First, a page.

Monday, January 30, 2012

Giving up your pet for love?

Kellie Pickler Gives Up Cat Pickles for Her Allergic Husband | Kellie PicklerI was reading a recent article today on Kellie Pickler and her cat, Pickles.  She was spotted recently at the New York City unveiling of a cat sweater to benefit the ASPCA.  She stated that she is still in wedded bliss with the exception of having to give her cat up.  Apparently her new hubby is allergic to cats. 

Pickles has been with her since 2006.  This is the cat that traveled with her everywhere after American Idol.   She adopted Pickles at an animal rescue shelter in Tennessee. 

Kellie admitted that she still gets teary eyed when thinking about Pickles.  She admitted that her husband does not know how sad she was.  My question is how does your significant other not know that you would be devastated?  Why is she worried that her husband will be sad when he finds out her true feelings?  The girl just gave up her "child" for him!  Another concern that I had is, was it really worth it to give up your pet?  I'm sorry to say, I'm not so sure if I would be able to do that.  I would try my best to drug my husband with allergy medications.  Noticed that I haven't mentioned kids because that is a whole new ball park.  I think if it involved kids, my stance may be different.  So, should people have to give up thier loved ones for a human companion?  What do you think?

According to The Humane Society of the United States (HSUS) ( approximately 15% of the population is allergic to dogs or cats. An estimated 1/3 of Americans who are allergic to cats (about 2 million people) live with at least one cat in their household anyway. In a study of 341 adults who were allergic to cats or dogs and had been advised by their physicians to give up their pets, only 1 out of 5 did. What’s more, 122 of them obtained another pet after a previous one had died.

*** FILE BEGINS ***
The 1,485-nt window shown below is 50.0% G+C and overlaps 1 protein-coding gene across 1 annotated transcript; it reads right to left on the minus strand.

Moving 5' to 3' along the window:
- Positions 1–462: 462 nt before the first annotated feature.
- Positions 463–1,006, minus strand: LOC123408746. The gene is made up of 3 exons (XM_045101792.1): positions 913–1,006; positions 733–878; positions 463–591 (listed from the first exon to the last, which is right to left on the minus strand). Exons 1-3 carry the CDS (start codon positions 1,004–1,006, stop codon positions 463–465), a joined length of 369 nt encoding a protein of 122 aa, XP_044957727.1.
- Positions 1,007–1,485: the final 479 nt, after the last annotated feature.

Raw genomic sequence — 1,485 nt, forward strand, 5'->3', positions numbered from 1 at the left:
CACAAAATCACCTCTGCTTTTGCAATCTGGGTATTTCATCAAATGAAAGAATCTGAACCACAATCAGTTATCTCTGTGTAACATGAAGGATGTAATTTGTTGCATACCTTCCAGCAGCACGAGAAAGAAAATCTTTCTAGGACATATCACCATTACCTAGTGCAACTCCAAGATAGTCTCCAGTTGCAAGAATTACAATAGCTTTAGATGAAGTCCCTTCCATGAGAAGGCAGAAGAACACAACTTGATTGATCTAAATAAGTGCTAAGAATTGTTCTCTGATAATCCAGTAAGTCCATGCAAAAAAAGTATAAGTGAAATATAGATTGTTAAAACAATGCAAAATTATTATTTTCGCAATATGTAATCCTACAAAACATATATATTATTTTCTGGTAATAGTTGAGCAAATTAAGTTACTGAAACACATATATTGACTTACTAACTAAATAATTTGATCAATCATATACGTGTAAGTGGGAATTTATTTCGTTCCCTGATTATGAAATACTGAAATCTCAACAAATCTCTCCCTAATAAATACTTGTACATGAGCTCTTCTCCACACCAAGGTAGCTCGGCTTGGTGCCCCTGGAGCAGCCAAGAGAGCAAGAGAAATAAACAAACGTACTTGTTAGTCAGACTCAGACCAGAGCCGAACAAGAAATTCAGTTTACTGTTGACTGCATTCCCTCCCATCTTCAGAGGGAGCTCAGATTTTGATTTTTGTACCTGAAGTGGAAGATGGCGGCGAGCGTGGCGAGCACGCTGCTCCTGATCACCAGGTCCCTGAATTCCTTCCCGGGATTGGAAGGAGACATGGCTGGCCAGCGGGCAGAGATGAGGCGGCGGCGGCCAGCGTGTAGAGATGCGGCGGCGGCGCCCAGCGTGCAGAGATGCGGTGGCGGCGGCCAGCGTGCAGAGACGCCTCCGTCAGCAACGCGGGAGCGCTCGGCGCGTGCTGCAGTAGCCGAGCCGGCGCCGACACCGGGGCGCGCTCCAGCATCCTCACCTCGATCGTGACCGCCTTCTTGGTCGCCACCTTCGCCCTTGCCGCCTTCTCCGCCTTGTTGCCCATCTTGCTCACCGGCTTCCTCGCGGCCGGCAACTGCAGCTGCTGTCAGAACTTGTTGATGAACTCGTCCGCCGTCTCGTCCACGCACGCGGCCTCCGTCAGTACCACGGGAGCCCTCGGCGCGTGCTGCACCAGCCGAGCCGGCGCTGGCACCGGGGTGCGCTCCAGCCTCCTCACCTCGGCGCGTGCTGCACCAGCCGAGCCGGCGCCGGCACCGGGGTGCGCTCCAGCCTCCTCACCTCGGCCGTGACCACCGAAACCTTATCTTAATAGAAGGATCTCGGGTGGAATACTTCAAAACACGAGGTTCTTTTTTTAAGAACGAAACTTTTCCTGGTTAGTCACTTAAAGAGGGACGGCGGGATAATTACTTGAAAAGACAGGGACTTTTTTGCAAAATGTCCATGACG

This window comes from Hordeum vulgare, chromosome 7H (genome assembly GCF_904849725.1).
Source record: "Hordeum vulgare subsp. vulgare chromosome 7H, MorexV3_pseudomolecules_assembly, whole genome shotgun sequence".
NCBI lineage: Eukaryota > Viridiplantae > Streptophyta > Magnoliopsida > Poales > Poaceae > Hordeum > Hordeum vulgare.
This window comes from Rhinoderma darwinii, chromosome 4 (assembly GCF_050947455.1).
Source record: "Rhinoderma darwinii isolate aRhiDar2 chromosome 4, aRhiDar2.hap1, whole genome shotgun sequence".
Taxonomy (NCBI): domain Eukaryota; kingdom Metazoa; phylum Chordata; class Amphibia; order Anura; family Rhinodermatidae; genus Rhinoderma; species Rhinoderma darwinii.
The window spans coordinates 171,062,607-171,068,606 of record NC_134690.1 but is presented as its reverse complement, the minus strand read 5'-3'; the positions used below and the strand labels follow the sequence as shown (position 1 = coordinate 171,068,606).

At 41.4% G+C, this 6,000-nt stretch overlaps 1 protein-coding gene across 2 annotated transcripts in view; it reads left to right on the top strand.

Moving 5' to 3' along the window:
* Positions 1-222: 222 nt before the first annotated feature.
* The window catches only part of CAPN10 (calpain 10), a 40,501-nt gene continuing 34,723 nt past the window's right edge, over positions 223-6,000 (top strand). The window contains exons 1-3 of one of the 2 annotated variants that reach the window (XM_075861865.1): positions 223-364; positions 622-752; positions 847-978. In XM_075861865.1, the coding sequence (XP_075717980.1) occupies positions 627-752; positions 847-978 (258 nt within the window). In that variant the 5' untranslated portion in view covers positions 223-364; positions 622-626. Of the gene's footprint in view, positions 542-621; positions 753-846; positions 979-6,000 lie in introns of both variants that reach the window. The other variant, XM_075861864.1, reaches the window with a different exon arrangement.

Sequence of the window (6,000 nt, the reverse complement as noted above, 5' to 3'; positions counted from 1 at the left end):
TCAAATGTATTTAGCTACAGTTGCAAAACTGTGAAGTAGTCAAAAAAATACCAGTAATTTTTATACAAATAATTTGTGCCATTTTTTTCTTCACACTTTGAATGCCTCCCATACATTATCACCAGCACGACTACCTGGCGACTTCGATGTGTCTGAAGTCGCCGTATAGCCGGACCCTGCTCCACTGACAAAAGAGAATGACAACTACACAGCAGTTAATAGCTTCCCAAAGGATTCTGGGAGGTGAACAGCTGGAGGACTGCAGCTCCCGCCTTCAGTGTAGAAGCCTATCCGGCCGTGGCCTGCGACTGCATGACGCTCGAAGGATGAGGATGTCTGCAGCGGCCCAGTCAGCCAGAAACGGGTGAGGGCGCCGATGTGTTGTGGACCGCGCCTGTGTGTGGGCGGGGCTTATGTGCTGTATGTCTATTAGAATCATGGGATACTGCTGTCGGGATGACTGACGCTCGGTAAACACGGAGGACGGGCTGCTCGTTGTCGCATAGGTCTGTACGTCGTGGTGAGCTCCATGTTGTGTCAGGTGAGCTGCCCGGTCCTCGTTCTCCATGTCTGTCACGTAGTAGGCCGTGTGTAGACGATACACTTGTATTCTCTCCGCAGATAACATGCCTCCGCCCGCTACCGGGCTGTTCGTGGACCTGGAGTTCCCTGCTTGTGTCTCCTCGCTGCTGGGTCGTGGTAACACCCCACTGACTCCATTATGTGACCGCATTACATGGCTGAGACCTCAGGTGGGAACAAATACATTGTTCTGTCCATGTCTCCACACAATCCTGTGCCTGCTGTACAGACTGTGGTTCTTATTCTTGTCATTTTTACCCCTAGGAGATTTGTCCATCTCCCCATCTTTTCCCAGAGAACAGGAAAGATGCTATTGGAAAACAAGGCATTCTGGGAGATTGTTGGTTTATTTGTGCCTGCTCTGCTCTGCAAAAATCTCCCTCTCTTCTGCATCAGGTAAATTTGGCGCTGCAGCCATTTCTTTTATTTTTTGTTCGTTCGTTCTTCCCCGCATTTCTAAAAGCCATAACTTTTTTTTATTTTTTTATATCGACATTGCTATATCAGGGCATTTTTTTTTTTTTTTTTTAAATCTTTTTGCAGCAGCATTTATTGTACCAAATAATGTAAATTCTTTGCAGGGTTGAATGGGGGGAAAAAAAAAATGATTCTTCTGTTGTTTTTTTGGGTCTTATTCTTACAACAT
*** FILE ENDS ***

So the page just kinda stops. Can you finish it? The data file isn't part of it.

Tips to keep the allergens at bay (New York Tails):
1. Avoid hugging and kissing pets if you are allergic to them.
2. Remove litter boxes from direct contact with allergy sufferers. Look for "low-dust" or "dust free" brands of litter.
3. Wash hands after handling or touching a pet.
4. Consider placing plastic covers on the couch or other upholstered furniture (which may harbor pet allergens) where the pet sleeps or rests.
5. Wash your pet weekly. Recent studies have indicated that some significant reduction in the amount of pet allergens occurs with weekly washing of dogs and cats. A number of shampoo products are available in pet stores that may neutralize or inactivate allergens present on the skin of cats and dogs.  Two commonly used products, Allerpet and Nature's Miracle Dander and Odor Eliminator, come in spray bottles that let you spray some solution on your pet, rub them down with a cloth, and you're done. (Allerpet/C, D and B treats cats, dogs and birds, respectively.)
6. A non-allergic individual should brush the pet regularly, outside of the home.
7. Speak with your pet's veterinarian to get a well balanced diet for your pet. This change in diet may help to minimize hair loss for the pet and this can reduce dander indoors.
8. Use a double or micro-filter bag in the vacuum to augment the filtration of the vacuum cleaner and, in turn, reduce the amount of pet allergen present in carpeting that leaks back into the room air.
9. A number of chemical solutions, like tanic acid, are available that may remove allergens present in carpeting. However, removing carpeting and rugs is the best way to reduce exposure.
10. Finally, look into allergy shots (immunotherapy) from your allergist/immunologist to reduce the unnecessary suffering associated with having a pet in the home.

1 comment:

  1. I think if someone really loves you, they would NEVER let you willingly give up something you love. There should have definitely been some sort of compromise there!

    I love the tips you give here for the allergy prone. There should be no reason to give up your pet!